From Jeanne's confrontation of this undeserved humiliation grew Farewell to Manzanar, a husband-and-wife collaboration recreating Jeanne's childhood memories and adult acceptance of one of democracy's most blatant injustices. The Houstons' working method blended Jeanne's tape recorded dialogue with library research, three field excursions to Manzanar, and interviews with family and other internees. The outcome, more than a publishable manuscript, brought Jeanne a combination of becalmed spirit and will to write. She described her emergent self this way: "I realized I could no longer hide in the country of my husband's shadow."
Jeanne Houston's self-directed psychotherapy initiated a full career. She and James joined with producer-director John Korty to script the TV screenplay "Farewell to Manzanar" for Universal and MCA-TV. The film version premiered as the NBC "Thursday Night at the Movies" feature on March 11,1976, the year that James earned a National Endowment for the Arts creative writing grant. Well received for its historical accuracy, the film featured the Houston twins, actor Lou Frizell in one of the few Caucasian speaking parts, and Japanese-American employees and internees of Tule Lake, Heart Mountain, Minidoka, and Topaz internment camps. Most of the Asian-American cast, including Jimmy Nakamura, Akemi Kikumura, Nobu McCarthy as Mama, and Yuki Shimoda as Ko Wakatsuki, brought to their jobs a sincere interest in an historical event which impinged on their race. Shimoda remarked, "I felt that the role of Ko was the role I have been preparing for all these years. . . . The feeling on the set is like no other picture I have worked in."
Designer Robert Kinoshita recreated Manzanar 400 miles northwest of its location at Tule Lake, California, at the only extant internment facility, where he used tarpaper and lath over pine planking to emulate temporary, substandard quarters. In the scene in which Ko enters Manzanar, Nobu McCarthy, unable to separate herself from the character she portrayed, grasped Shimoda and sobbed into his chest. He comforted her with an understanding embrace. Jeanne was so moved by the scene that she wept for "the pride of my father — the humiliation, the stubbornness, the shattered dignity."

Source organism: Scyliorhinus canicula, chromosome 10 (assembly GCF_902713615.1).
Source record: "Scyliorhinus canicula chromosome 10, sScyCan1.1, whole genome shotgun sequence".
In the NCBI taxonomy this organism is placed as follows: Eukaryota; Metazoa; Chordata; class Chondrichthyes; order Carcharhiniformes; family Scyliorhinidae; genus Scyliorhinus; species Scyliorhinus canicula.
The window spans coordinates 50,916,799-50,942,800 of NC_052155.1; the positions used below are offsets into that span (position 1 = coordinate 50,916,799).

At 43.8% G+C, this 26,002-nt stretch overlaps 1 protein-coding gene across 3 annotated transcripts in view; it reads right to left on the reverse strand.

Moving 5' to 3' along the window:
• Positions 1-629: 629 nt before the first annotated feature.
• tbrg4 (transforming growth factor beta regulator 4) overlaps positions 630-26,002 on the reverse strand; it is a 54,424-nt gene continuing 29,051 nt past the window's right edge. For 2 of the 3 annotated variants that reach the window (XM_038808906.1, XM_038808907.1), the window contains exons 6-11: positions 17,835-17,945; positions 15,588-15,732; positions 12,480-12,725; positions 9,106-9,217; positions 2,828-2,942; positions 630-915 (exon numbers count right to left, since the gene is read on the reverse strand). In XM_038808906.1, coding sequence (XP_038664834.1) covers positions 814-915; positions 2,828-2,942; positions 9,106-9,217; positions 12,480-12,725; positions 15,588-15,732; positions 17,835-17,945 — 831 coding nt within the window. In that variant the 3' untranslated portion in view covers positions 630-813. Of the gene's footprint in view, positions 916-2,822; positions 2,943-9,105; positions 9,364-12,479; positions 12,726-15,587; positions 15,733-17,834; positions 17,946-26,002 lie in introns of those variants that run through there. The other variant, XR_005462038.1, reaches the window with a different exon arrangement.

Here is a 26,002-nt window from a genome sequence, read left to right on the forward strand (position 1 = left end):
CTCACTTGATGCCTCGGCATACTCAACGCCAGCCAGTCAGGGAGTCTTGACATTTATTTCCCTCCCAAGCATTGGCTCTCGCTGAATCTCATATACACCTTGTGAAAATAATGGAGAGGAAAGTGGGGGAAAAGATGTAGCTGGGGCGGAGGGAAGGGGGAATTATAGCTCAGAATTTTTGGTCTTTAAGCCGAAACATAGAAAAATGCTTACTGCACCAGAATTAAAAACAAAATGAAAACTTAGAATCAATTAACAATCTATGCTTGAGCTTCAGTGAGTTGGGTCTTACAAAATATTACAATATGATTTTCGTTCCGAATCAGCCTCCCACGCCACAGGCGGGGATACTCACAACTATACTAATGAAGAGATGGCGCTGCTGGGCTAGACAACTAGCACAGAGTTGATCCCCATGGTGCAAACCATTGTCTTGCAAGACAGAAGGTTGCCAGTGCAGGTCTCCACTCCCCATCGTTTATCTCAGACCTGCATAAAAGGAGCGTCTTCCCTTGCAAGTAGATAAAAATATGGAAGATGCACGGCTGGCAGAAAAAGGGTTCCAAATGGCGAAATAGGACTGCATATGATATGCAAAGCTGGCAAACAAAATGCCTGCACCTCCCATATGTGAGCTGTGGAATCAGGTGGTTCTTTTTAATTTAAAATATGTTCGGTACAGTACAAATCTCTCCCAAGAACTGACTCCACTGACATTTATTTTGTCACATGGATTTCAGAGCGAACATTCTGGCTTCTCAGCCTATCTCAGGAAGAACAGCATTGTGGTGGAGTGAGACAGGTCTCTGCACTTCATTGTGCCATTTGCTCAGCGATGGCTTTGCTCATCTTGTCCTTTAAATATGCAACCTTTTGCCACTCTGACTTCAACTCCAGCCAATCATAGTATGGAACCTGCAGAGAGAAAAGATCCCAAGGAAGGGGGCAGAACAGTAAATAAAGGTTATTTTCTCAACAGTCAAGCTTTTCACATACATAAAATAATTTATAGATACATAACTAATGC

The movie won a Humanitas Prize, a Christopher Award, and an Emmy nomination for best dramatic script adapted from another medium. Judith Crist, critic for TV Guide, lauded the movie as a "deeply moving examination of family relations under stress and of the scars that remain." Time's Richard Schickel, in his March 15, 1976, review, described the movie as "modest and touching and refreshingly free of melodrama." More philosophical was Newsweek's comment that same week: "The cruelties that men visit on one another can, at least in retrospect, help them to perceive their common humanity."
The Houston duo continued their probe of multicultural themes with back-to-back books, Beyond Manzanar and Other Views of Asian-American Womanhood and One Can Think About Life After the Fish Is in the Canoe and Other Coastal Stories (1985), and Barrio, an eight-part miniseries for NBC. On their own, the Houstons function as solo writers and lecturers. Jeanne fills her days with writing articles for Mother Jones, California, West, California Living, Reader's Digest, and the New England Review and by speaking at West Coast, Hawaiian, and Asian campuses. James has produced a composition text, biography, essays, novels, and stories in Playboy, Michigan Quarterly Review, Yardbird Reader, Unknown California, Bennington Review, Honolulu, Manoa, Rolling Stone, and Mother Jones, as well as articles for the New York Times and Los Angeles Times. His best-received nonfiction, Californians: Searching for the Golden State (1982), earned a Before Columbus Foundation American Book Award.
Jeanne's contribution to the reclamation of the Asian-American past has netted her recognition from the National Women's Political Caucus. In 1984, after meriting Warner Communications' Wonder Woman award for "the pursuit of truth and positive social change," she and James, on a tour of Japan, the Philippines, Korea, Malaysia, and Indonesia, visited refugee camps. More recent honors include the East-West Center award from the 1989 Hawaii International Film Festival and a U.S.-Japan Cultural Exchange fellowship in 1991, during which the Houstons spent six months in Japan. Although close enough to visit Hiroshima, Jeanne chose not to view the place where members of the Wakatsuki family were incinerated by an atomic bomb.
Actively pursuing their trade, Jeanne and James Houston, their children grown, still live in their Victorian house in Santa Cruz and work out of separate office spaces. An upbeat, positive woman, petite and graceful next to Jim's tall, lanky good looks, Jeanne, despite her family's sufferings, rejects a hostile, anti-American stance in favor of a humanistic embrace of democracy. Like Jim, she defines herself as a "philosophic Buddhist," attuned to peace, harmony, and nonviolence.
In a recent interview, she acknowledged that it took years for her to forgive her father for his pomposity and the violent episodes which allowed him to submerge his shame in alcohol and inappropriate outbursts. Fortunately for the family, he quit drinking after physical symptoms indicated that he was shortening his life. He died in 1957. Jeanne, along with her surviving six siblings, treasures the positive images of Ko Wakatsuki, particularly his faith in the American dream. In her lectures, she emphasizes "how far, as a country, we have come in our understanding and practice of human rights. My discussion neither lays guilt nor attacks. In the final analysis, it is an affirmation of what America really is."